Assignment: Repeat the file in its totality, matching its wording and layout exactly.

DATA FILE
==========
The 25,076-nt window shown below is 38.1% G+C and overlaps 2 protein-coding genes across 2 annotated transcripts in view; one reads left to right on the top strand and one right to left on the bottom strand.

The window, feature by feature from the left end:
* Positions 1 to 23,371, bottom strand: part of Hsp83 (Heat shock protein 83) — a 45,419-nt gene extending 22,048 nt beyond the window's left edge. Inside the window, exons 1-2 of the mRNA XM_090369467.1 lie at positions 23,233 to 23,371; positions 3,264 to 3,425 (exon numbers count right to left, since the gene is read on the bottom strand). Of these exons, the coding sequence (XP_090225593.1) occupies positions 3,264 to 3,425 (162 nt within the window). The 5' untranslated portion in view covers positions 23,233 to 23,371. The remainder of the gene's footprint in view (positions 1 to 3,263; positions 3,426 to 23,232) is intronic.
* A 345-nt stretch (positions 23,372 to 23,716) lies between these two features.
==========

The 25,076-nt window shown below is 38.1% G+C and overlaps 2 protein-coding genes across 2 annotated transcripts in view; one reads left to right on the top strand and one right to left on the bottom strand.

The window, feature by feature from the left end:
* Positions 1 to 23,371, bottom strand: part of Hsp83 (Heat shock protein 83) — a 45,419-nt gene extending 22,048 nt beyond the window's left edge. Inside the window, exons 1-2 of the mRNA XM_090369467.1 lie at positions 23,233 to 23,371; positions 3,264 to 3,425 (exon numbers count right to left, since the gene is read on the bottom strand). Of these exons, the coding sequence (XP_090225593.1) occupies positions 3,264 to 3,425 (162 nt within the window). The 5' untranslated portion in view covers positions 23,233 to 23,371. The remainder of the gene's footprint in view (positions 1 to 3,263; positions 3,426 to 23,232) is intronic.
* A 345-nt stretch (positions 23,372 to 23,716) lies between these two features.